Sleeping on the left side was the most common trigger, followed by sleeping on their back. Sleeping on the right side and sleeping on the stomach also triggered AFib in some people, though these were less common.

A person can try adjusting their sleeping position to see if this helps reduce AFib.

Learn more about sleeping positions.

Substances such as cocaine can trigger AFib or make it worse. Limiting or avoiding recreational substance use may help a person manage or stop AFib.

Learn more about how cocaine affects the heart.

Some conditions can lead to AFib. Treating the underlying condition can help reduce or present AFib.

Heart conditions that can cause AFib include:

Other conditions that may lead to AFib include:

AFib can lead to serious complications, such as stroke and heart failure. Anyone who has symptoms of AFib should contact a doctor as early as possible.

The doctor may recommend medications or medical procedures to control symptoms and decrease the risk of complications.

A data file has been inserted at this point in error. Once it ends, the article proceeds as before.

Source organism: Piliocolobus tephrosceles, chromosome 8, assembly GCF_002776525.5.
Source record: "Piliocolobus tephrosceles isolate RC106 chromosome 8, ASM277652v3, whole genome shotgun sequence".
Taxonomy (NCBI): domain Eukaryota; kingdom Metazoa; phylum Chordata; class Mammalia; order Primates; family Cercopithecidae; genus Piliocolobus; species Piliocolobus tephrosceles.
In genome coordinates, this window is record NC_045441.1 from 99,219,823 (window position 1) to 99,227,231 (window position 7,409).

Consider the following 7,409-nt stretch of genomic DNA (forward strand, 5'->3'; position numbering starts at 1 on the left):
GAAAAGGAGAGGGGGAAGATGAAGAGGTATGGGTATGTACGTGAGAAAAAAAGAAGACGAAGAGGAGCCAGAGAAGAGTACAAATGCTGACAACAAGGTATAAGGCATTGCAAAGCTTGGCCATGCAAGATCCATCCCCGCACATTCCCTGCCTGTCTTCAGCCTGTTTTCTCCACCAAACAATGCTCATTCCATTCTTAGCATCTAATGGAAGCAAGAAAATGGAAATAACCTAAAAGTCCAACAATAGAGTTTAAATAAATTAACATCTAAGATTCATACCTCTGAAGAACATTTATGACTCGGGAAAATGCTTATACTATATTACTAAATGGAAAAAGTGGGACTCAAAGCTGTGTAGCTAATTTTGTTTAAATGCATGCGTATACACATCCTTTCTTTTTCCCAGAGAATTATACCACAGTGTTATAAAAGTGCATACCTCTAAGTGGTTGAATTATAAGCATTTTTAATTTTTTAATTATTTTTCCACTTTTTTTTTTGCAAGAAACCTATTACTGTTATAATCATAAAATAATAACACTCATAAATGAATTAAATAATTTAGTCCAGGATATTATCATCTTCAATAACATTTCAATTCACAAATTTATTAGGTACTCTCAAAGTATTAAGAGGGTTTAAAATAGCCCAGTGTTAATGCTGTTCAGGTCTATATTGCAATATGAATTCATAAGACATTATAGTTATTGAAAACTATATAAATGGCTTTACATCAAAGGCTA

A person should seek emergency medical treatment for:

  • fainting or near fainting
  • sudden chest pain or pressure that spreads to the:
    • arms
    • back
    • neck
    • jaw
  • difficulty speaking
  • weakness in the limbs
  • drooping of the face

Atrial fibrillation (AFib) is a type of irregular heartbeat that can lead to serious complications. Medical professionals typically treat AFib with medications or medical procedures.

A person can also take steps to stop AFib. This can include managing stress, exercising, and adjusting sleeping positions. Making dietary changes, avoiding alcohol, and quitting smoking where applicable can also help.

A person should contact a doctor if they have concerns about AFib. They can advise on ways to manage symptoms, and they can also determine if an underlying condition is causing AFib.